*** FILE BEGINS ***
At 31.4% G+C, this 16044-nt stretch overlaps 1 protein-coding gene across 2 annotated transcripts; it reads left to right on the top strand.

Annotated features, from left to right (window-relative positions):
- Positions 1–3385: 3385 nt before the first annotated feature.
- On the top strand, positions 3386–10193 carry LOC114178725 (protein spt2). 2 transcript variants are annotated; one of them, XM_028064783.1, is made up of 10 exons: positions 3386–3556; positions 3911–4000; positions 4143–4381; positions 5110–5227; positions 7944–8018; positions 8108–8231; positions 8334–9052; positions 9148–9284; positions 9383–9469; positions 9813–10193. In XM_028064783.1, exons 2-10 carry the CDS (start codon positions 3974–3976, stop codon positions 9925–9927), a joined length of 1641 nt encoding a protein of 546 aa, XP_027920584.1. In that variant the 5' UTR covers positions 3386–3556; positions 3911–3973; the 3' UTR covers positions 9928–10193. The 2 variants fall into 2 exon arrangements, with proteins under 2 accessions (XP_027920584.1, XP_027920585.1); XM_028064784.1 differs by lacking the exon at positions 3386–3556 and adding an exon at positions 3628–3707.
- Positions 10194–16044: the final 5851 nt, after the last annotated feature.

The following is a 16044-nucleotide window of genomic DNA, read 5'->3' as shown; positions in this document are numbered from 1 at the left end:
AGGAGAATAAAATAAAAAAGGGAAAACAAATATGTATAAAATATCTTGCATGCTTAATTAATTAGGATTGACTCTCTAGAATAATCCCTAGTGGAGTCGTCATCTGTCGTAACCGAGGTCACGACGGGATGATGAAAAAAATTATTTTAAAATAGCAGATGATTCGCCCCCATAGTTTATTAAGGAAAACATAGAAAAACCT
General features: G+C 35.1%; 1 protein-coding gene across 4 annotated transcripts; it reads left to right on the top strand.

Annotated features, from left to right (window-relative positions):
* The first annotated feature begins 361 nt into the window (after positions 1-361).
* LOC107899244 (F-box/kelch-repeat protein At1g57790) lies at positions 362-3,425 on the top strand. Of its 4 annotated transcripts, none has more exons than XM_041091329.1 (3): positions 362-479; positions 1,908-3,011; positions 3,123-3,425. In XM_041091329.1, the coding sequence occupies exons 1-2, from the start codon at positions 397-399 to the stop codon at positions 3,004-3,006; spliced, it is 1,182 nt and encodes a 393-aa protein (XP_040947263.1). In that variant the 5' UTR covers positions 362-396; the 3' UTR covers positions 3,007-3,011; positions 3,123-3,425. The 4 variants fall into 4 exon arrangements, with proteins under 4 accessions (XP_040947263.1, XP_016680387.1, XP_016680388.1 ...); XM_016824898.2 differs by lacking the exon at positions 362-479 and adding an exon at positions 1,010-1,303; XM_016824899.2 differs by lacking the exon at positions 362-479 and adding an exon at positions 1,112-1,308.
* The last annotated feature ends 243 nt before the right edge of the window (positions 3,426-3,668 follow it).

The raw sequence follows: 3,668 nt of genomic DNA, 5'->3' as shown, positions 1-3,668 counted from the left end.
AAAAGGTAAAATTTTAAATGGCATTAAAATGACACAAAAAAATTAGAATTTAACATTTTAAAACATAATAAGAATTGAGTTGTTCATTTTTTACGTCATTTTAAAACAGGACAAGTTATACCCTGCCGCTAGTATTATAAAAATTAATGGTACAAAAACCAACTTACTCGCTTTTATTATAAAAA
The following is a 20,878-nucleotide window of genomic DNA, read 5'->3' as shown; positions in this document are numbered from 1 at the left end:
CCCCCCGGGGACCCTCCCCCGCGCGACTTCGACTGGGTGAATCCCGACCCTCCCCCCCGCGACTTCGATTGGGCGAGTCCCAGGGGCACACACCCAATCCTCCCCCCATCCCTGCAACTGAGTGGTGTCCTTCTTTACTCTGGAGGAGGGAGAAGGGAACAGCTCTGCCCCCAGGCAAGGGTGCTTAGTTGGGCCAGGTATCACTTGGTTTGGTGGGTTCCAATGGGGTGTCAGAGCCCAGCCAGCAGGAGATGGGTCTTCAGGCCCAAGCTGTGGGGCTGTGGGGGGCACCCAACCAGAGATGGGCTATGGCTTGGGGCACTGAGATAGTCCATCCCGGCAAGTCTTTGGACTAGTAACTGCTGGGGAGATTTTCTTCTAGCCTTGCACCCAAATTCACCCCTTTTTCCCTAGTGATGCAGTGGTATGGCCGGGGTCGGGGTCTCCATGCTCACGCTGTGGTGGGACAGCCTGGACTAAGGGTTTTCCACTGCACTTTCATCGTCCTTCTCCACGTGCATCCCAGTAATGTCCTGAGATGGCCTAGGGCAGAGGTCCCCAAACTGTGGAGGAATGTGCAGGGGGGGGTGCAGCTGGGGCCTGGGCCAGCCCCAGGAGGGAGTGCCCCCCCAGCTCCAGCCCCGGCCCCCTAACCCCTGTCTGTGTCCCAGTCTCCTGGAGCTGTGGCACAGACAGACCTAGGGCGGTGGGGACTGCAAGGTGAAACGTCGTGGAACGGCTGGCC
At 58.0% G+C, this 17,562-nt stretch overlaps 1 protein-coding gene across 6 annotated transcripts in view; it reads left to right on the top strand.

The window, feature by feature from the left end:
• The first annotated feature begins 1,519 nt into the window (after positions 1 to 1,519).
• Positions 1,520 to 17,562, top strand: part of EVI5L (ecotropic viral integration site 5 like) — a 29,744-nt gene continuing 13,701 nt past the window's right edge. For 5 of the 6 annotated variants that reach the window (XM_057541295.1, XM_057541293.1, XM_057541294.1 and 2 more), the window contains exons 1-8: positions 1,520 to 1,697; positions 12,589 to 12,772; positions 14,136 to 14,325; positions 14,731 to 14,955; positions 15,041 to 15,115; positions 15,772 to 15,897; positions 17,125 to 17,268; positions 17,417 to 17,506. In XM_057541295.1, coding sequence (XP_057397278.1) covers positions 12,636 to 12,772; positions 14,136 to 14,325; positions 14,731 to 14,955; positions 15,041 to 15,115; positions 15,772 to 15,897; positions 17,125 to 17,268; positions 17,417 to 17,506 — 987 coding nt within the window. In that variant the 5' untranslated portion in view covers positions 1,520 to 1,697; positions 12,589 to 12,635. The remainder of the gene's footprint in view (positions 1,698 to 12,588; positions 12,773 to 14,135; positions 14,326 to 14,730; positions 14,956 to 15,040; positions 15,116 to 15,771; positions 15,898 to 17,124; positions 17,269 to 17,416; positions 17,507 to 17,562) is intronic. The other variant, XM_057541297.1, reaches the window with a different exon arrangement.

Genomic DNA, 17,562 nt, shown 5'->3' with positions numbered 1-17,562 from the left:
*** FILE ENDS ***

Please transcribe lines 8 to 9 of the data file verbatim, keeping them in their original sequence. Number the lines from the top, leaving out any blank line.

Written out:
General features: G+C 35.1%; 1 protein-coding gene across 4 annotated transcripts; it reads left to right on the top strand.

Annotated features, from left to right (window-relative positions):